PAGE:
, by Vanessa Machado de Oliveira, is one such book.1
Perhaps to do so you must borrow the traits of one of
Vanessa Machado de Oliveira’s grandmothers – determination, endurance, and
confidence. It is fitting that Vanessa Machado de Oliveira titles the Preface
to her book, My Grandmothers’ Gifts. One Grandmother comes from German heritage
and the other Guarani (an indigenous people of South America.) So it is that Vanessa
Machado de Oliveira is well placed between both worlds – the coloniser and the
colonised – to write this book.
Vanessa Machado de Oliveira is right to make this buyer
beware warning. This is not an easy book to read. Indeed, it is
Little wonder. For, as Vanessa Machado de Oliveira
tells us, “Modernity conditions us to avoid, escape, or want to be rescued
(Before continuing, there is one further caveat that
may be worth considering. If you are a reader who wishes to change the world,
then after you have read this, you may want to do so in a totally different way
than you were before reading it. That is, if you wish to change the
world at all – you have been warned!)
So, let go of your desire for comfort, disregard what
you thought of social/environmental change, and allow Vanessa Machado de
Oliveira’s experience, knowledge, and wisdom guide you through some thought
experiments and exercises that will leave you questioning not only the system
we are trapped within, but also your own self.
Modernity does trap us.
Vanessa Machado de Oliveira’s gift to us in this book
is to make the bars, the padlocks, and the security cameras, of this trap
But, once visible, what do we do?
This is where the title of the book is significant. Consider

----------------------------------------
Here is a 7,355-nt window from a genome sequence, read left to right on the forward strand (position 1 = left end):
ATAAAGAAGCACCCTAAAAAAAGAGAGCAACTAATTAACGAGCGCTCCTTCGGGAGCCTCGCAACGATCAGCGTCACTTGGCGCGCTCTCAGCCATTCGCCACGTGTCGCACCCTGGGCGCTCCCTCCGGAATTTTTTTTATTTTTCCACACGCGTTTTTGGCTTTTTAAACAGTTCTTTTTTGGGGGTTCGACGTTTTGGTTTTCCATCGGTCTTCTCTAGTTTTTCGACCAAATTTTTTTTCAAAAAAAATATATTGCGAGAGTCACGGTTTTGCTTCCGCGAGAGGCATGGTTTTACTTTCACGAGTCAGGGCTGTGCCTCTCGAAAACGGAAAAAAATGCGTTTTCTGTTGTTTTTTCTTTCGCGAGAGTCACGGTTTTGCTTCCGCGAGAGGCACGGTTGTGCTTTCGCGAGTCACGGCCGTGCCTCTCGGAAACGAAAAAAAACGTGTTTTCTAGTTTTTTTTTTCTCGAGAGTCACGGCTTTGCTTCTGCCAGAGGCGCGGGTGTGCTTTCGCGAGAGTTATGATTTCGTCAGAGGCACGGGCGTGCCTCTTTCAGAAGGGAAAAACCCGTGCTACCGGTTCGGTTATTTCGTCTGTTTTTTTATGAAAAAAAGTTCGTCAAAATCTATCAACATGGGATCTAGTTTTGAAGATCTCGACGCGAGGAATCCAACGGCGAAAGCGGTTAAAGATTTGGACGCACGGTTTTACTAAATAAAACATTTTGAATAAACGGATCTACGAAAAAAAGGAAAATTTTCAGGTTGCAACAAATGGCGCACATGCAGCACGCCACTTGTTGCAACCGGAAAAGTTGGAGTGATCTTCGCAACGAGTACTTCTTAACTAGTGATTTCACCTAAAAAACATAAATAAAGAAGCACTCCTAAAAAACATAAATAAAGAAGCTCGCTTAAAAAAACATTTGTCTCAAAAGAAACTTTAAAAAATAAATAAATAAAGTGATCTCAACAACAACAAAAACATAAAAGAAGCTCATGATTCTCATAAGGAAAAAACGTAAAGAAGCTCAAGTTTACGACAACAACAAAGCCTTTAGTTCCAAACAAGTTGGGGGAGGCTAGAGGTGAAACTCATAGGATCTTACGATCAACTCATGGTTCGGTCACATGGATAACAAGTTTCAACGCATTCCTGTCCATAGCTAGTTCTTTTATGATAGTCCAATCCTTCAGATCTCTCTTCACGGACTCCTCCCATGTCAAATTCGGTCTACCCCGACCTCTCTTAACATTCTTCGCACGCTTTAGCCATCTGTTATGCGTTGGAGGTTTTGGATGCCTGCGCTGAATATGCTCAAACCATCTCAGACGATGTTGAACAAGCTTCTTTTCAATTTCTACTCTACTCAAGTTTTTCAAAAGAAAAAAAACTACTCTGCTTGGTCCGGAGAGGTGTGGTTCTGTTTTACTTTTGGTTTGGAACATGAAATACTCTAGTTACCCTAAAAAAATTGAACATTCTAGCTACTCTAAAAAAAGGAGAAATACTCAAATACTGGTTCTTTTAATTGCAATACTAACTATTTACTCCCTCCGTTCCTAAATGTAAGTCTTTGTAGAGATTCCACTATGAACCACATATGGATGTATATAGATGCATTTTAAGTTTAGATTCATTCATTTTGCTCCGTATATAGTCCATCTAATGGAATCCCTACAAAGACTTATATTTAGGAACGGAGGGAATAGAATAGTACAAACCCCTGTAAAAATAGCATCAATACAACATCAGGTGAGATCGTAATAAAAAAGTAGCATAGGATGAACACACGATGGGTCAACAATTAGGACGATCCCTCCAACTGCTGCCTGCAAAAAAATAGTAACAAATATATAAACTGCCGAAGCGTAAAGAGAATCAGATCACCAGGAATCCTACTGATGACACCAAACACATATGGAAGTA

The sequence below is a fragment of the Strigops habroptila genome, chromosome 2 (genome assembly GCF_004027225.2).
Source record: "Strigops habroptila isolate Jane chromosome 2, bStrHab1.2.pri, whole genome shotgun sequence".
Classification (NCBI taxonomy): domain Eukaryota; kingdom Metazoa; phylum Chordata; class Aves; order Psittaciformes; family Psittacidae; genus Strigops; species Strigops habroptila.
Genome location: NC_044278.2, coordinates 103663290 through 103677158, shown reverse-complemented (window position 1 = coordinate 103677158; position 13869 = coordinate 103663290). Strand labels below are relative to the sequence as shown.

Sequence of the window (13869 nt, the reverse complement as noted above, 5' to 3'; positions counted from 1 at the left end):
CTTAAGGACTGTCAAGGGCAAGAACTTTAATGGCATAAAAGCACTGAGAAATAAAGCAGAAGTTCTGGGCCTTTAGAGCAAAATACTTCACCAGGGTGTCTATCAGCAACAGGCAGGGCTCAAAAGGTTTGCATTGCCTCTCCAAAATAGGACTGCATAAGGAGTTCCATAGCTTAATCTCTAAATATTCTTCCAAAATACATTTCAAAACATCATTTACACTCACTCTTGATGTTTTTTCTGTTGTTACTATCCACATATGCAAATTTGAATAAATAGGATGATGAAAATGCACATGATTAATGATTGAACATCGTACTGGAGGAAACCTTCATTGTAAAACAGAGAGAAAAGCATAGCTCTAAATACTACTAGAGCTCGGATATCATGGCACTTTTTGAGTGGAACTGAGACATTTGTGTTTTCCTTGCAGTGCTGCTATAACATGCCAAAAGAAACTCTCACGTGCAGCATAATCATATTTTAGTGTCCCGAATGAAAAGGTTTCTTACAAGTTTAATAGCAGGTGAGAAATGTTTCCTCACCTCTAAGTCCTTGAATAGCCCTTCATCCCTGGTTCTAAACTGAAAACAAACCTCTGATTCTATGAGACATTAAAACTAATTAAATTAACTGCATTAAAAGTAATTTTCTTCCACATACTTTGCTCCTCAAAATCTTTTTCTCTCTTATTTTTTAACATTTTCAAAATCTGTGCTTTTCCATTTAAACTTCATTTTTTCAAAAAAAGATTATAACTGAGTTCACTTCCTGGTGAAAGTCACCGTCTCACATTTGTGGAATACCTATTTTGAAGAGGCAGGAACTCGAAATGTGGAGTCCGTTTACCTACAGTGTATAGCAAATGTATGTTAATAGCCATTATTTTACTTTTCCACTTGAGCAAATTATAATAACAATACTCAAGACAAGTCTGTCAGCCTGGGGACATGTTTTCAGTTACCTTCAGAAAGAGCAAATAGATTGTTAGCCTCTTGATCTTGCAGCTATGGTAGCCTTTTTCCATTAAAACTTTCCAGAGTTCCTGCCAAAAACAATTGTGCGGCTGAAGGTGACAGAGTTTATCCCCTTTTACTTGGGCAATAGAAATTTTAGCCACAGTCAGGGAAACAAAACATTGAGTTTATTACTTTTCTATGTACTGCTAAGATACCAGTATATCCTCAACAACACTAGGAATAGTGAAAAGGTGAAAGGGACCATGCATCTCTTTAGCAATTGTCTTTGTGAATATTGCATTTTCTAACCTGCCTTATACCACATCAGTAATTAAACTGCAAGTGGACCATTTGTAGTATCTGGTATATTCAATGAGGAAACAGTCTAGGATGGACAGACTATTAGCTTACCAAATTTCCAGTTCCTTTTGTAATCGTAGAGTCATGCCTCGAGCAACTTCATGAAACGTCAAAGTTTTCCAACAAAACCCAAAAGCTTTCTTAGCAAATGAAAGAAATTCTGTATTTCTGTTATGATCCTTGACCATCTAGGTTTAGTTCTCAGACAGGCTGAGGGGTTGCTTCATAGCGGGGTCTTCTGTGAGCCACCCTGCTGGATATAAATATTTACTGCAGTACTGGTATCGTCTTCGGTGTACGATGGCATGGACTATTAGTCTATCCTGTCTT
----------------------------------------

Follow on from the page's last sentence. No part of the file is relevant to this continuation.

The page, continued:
a hospice. Most often it is a place in which those who are dying are cared for
and supported through their dying. It is not a place for healing. So it is with
modernity. Vanessa Machado de Oliveira warns us against wanting to fix, reform,
or otherwise solve a set of problems. Modernity is a predicament, not a problem
(nor even a set of problems.) Problems potentially have solutions. Predicaments
do not, only an outcome – which we are unable to predict or plan for.
Indeed, trying to fix problems, and find solutions is,
she says, part of the very nature of modernity itself.
Vanessa Machado de Oliveira suggests that modernity is
in its dying stages and as such, the best we can do is to offer our hospicing
skills. Sounds easy, doesn’t it? Not so, as we are part and parcel of the very
thing that is dying.
But Vanessa Machado de Oliveira does not leave us
floundering or grasping at some forlorn hope. She counsels us that, “Whatever
happens ‘then’ (the future) depends more on the quality of relationships
in the ‘now’ than on the accuracy or appeal of images of the future that one
projects as a way forward.”
The journey between the ‘now’ and the ‘then’ will be a
difficult and uncomfortable one, and we will not even know where we will end up
– or even, if we will end up. However, the
thought experiments and exercises that Vanessa Machado de Oliveira
offers us throughout the book at least make the journey possible, albeit
Get ready to overcome (if you can) the six C’s that
Vanessa Machado de Oliveira associates with our ego-logical desires of
modernity – comfort, convenience, consumption, certainty, control, and
Overcome also the warnings given early in the book and
read this important addition to the understanding of our times.
Heed also one more warning the author imparts: “I
cannot say ‘I hope you enjoy reading this book.’” It may change you though,
or at least change the way you perceive modernity.
1. Vanessa Machado de Oliveira, Hospicing Modernity:
Facing Humanity’s Wrongs and the Implications for Social Activism, North
Atlantic Books, Berkeley, California, 2021.